Students Buy Harvard-Yale Paraphernalia

The partisan enthusiam generated by The Game has spilled over into a commercial bonanza for campus entrepreneurs yet again this year, with thought-provoking "Yale Sucks" and "Harvard Sucks" T-shirts leading the pack of paraphernalia.

At the Campus Clothing shop in New Haven, students are also snatching up the latest in Harvard bashing: rolls of toilet paper with "What Harvard means to Yale" printed on them.

"It's all in fun. It gets everybody psyched for The Game," said Mike Wampold, a freshman at Yale. "I don't see anything wrong with it."

April Limbaugh '88 took a more cynical view. "Toilet paper?" she asked. "That's rather silly of them, since we're usually what Yale defines itself against."

But while many Yalies fulfill their patriotic duties by buying toilet paper, apparently many more prefer purchasing what they consider clever T-shirts.

The "Harvard sucks" theme is being taken to new heights, according to Julie Kunen, Yale '90. "T-shirts in imitation of `Hard Rock Cafe' shirts are all over the place," she said. "Instead of `Hard Rock Cafe, New York' they say, "Harvard Sucks Cafe, New Haven"'

But students at Yale can be creative as well as imitative, and other, more profound T-shirt themes abound. Other mottoes include, "It doesn't matter whether you win or lose, it's where you go to school," "They may beat us on the field, We will beat them off," and, "Harvard's the disease, Yale's the Cure."

Students at Harvard, not to be outdone by their rivals to the South, have also gone wild with creativity in expressing their team spirit.

"Yale Swallows" reads one new creation, an apparent reference to Yale's recent sexual identity crisis.

Some of the more obscene merchandise met with little student approval.

"I think it's rude and tasteless," said one freshman who asked not to be identified. "I might get some of that sort of item if it cost nothing."

"It's beautiful. My mom would love it," said another freshman, who also requested anonymity.

T-shirts, of course, are not the only Game items Students can also purchase "Yale sucks" buttons and traditional "Beat Yale" hats, according to Rodney J. Taylor '91, a student vendor who will sell clothing items, banners, and pins at football games.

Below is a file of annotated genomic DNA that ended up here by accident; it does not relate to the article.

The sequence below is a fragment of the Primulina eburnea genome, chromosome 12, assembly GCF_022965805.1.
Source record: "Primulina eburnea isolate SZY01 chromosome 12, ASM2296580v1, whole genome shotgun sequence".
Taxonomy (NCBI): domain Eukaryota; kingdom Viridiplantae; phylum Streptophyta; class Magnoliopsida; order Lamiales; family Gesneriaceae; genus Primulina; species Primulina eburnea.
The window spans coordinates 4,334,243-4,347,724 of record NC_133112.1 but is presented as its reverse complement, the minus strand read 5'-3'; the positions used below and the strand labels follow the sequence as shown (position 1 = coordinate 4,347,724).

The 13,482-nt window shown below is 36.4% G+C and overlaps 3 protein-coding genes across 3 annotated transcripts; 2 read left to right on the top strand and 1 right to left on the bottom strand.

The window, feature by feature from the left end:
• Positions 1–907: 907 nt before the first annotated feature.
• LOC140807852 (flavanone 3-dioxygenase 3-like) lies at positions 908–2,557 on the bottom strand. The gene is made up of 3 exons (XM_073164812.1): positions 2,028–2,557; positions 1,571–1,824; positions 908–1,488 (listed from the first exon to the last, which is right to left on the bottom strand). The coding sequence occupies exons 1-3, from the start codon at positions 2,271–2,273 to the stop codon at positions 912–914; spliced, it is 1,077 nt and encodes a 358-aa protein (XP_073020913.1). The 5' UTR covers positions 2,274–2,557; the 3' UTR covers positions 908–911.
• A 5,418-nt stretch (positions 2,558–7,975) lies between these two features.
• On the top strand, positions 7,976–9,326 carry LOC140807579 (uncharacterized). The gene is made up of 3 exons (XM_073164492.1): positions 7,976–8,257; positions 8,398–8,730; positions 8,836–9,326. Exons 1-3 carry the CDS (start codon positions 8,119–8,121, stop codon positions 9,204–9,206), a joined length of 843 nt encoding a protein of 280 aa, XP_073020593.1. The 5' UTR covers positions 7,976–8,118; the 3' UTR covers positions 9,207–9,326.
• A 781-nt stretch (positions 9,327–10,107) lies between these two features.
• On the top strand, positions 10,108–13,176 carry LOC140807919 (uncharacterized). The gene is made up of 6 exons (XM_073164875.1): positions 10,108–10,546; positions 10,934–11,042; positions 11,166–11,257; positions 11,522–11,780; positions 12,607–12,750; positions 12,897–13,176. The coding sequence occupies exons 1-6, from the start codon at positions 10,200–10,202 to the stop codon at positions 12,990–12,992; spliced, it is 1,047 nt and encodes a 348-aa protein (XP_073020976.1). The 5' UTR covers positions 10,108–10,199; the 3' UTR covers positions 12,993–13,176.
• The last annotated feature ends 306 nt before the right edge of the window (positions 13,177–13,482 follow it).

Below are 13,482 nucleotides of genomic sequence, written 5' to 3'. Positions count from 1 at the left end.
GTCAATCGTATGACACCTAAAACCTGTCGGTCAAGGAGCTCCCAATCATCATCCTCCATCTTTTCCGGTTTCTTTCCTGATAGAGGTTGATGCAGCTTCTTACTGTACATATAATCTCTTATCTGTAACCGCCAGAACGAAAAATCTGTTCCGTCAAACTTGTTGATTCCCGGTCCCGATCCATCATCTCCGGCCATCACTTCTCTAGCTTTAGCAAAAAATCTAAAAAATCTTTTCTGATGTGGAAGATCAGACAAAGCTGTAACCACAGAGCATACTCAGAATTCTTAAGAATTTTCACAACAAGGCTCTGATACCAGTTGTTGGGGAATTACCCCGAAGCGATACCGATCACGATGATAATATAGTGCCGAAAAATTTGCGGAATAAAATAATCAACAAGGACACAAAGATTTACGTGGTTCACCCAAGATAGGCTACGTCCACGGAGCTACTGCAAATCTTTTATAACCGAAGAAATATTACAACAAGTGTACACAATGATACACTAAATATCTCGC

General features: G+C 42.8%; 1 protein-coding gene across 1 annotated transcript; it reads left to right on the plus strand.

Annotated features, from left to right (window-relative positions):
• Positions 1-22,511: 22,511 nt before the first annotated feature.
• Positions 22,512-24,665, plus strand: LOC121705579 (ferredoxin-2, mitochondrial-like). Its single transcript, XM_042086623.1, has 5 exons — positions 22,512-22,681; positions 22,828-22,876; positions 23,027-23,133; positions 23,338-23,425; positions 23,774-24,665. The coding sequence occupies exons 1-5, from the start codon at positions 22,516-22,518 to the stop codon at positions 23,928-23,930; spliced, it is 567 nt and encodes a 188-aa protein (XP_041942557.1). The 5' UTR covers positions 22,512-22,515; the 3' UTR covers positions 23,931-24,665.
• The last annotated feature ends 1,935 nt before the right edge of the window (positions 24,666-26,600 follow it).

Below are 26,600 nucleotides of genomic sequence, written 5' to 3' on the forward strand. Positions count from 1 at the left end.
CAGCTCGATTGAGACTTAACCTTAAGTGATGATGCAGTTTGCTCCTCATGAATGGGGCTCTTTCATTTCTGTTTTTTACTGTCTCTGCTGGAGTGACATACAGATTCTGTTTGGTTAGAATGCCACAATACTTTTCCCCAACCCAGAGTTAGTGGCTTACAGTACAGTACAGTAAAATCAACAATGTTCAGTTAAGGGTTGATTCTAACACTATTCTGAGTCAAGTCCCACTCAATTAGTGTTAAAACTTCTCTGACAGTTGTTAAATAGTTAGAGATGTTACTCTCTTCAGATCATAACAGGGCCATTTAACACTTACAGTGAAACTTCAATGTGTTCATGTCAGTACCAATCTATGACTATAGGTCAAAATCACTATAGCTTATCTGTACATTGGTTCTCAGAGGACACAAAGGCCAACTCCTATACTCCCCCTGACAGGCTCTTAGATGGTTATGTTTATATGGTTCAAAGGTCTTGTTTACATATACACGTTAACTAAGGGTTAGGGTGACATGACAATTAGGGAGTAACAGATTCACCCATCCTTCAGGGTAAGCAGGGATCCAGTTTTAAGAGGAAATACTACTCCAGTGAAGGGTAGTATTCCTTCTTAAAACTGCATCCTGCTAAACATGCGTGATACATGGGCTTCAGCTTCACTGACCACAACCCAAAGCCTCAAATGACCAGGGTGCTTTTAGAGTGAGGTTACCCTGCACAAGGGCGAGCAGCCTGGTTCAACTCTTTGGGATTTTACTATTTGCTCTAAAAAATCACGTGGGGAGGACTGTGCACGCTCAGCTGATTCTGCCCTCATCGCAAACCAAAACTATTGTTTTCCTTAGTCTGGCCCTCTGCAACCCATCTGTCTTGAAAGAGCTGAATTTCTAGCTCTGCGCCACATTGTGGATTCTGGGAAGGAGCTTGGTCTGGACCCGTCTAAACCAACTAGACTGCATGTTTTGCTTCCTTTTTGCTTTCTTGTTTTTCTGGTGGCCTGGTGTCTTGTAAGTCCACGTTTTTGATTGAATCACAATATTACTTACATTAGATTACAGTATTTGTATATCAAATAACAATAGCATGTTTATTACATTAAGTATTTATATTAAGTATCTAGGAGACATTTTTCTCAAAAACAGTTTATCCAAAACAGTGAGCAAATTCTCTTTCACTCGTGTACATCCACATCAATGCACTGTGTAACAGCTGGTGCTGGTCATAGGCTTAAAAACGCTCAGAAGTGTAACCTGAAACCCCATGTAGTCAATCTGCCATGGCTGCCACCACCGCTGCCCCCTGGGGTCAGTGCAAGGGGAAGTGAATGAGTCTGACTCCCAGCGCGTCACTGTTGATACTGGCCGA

Another perennial favorite is the "GO TO HELL, YALE" button.

Students, alumni, and even Yale townies seem to find that this motto is just sharp enough to annoy Yalies, but not so obscene that it can't be worn by mother.

"Yeah, I'm wearing my `Go to Hell, Yale' button," said Brendan Williams, a clerk at Campus Clothing. "I'm a townie, and my old man went to Harvard."

The Class of 1991 "Yale Sucks" T-shirts sold by the Freshman Council in the Freshman Union this week have met with widespread approval.

Allen P. Webb '91 says that the shirts sell well because, "They state the simple truth."

"I think the picture [of a Harvard student riding a muzzled Bulldog] on the front is really well done," said one freshman.

"I think they're totally obnoxious, and totally awesome," said Thomas V. Kennedy '91, one of the Freshman Council members selling the shirts.

At Harvard the battle continues on whether anti-Yale items should be sold.

"It is all in spirit of the day. It helps everyone to get pumped for the game, and it's good for to get rowdy for a day," said Taylor.

Heidi K. Hopper '91 disagreed with Taylor and said that although she didn't like the idea of printing negative mottoes on T-shirts and sweatshirts, she didn't mind mild positive statements like "Harvard's better than Yale" or "Beat Yale."

"I don't think [the mottoes] should be negative," she said.

Many shops in Harvard Square who sell traditional items bearing either the Harvard or Yale insignias, are not carrying Game items this year.

Dmitri S. Tragos, manager of J. August Co., said he stocked the store with 48 sweatshirts with the words "The Feud Goes On" printed on them. The shirts picture a Yale bulldog facing off against a Harvard football player.

"They [the shirts] didn't sell well. I don't think the market's that big," said Tragos.